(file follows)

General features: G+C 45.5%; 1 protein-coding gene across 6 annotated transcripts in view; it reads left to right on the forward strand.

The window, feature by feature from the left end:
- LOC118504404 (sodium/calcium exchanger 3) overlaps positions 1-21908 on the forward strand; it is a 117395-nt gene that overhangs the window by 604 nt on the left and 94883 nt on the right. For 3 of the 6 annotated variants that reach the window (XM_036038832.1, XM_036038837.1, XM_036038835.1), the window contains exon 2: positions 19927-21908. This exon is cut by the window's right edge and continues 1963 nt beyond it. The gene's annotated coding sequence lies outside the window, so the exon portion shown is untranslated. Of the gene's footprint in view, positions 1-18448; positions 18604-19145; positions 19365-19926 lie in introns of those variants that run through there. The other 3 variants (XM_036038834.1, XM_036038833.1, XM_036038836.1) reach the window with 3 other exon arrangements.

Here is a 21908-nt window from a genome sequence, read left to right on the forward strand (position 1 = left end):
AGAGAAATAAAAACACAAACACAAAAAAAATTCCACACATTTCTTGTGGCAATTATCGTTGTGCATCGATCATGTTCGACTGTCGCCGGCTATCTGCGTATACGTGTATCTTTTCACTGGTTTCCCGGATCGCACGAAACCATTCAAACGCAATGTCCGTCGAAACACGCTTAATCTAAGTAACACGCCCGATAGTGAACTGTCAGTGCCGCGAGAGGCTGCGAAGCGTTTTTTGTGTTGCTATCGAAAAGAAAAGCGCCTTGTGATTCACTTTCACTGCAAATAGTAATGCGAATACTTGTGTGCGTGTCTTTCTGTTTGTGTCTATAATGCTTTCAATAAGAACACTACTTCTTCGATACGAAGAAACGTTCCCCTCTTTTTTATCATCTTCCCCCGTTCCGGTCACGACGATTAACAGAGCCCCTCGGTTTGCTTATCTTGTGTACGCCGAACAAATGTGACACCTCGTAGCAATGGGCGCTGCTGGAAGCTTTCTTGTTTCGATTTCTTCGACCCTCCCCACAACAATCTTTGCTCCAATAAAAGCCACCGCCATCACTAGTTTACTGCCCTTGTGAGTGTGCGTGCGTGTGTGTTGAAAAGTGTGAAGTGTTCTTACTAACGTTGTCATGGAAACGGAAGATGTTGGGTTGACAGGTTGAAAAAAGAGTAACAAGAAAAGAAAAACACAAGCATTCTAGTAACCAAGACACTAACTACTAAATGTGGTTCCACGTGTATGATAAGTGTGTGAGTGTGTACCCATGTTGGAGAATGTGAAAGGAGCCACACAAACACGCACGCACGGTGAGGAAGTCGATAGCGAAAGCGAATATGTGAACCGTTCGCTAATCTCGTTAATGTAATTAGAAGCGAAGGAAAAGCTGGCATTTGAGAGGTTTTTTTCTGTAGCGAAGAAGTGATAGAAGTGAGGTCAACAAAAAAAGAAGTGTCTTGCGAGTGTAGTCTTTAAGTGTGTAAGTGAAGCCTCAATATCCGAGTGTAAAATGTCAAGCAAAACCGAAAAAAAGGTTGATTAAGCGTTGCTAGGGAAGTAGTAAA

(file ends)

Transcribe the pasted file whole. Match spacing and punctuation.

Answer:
General features: G+C 45.5%; 1 protein-coding gene across 6 annotated transcripts in view; it reads left to right on the forward strand.

The window, feature by feature from the left end:
- LOC118504404 (sodium/calcium exchanger 3) overlaps positions 1-21908 on the forward strand; it is a 117395-nt gene that overhangs the window by 604 nt on the left and 94883 nt on the right. For 3 of the 6 annotated variants that reach the window (XM_036038832.1, XM_036038837.1, XM_036038835.1), the window contains exon 2: positions 19927-21908. This exon is cut by the window's right edge and continues 1963 nt beyond it. The gene's annotated coding sequence lies outside the window, so the exon portion shown is untranslated. Of the gene's footprint in view, positions 1-18448; positions 18604-19145; positions 19365-19926 lie in introns of those variants that run through there. The other 3 variants (XM_036038834.1, XM_036038833.1, XM_036038836.1) reach the window with 3 other exon arrangements.

Here is a 21908-nt window from a genome sequence, read left to right on the forward strand (position 1 = left end):
AGAGAAATAAAAACACAAACACAAAAAAAATTCCACACATTTCTTGTGGCAATTATCGTTGTGCATCGATCATGTTCGACTGTCGCCGGCTATCTGCGTATACGTGTATCTTTTCACTGGTTTCCCGGATCGCACGAAACCATTCAAACGCAATGTCCGTCGAAACACGCTTAATCTAAGTAACACGCCCGATAGTGAACTGTCAGTGCCGCGAGAGGCTGCGAAGCGTTTTTTGTGTTGCTATCGAAAAGAAAAGCGCCTTGTGATTCACTTTCACTGCAAATAGTAATGCGAATACTTGTGTGCGTGTCTTTCTGTTTGTGTCTATAATGCTTTCAATAAGAACACTACTTCTTCGATACGAAGAAACGTTCCCCTCTTTTTTATCATCTTCCCCCGTTCCGGTCACGACGATTAACAGAGCCCCTCGGTTTGCTTATCTTGTGTACGCCGAACAAATGTGACACCTCGTAGCAATGGGCGCTGCTGGAAGCTTTCTTGTTTCGATTTCTTCGACCCTCCCCACAACAATCTTTGCTCCAATAAAAGCCACCGCCATCACTAGTTTACTGCCCTTGTGAGTGTGCGTGCGTGTGTGTTGAAAAGTGTGAAGTGTTCTTACTAACGTTGTCATGGAAACGGAAGATGTTGGGTTGACAGGTTGAAAAAAGAGTAACAAGAAAAGAAAAACACAAGCATTCTAGTAACCAAGACACTAACTACTAAATGTGGTTCCACGTGTATGATAAGTGTGTGAGTGTGTACCCATGTTGGAGAATGTGAAAGGAGCCACACAAACACGCACGCACGGTGAGGAAGTCGATAGCGAAAGCGAATATGTGAACCGTTCGCTAATCTCGTTAATGTAATTAGAAGCGAAGGAAAAGCTGGCATTTGAGAGGTTTTTTTCTGTAGCGAAGAAGTGATAGAAGTGAGGTCAACAAAAAAAGAAGTGTCTTGCGAGTGTAGTCTTTAAGTGTGTAAGTGAAGCCTCAATATCCGAGTGTAAAATGTCAAGCAAAACCGAAAAAAAGGTTGATTAAGCGTTGCTAGGGAAGTAGTAAA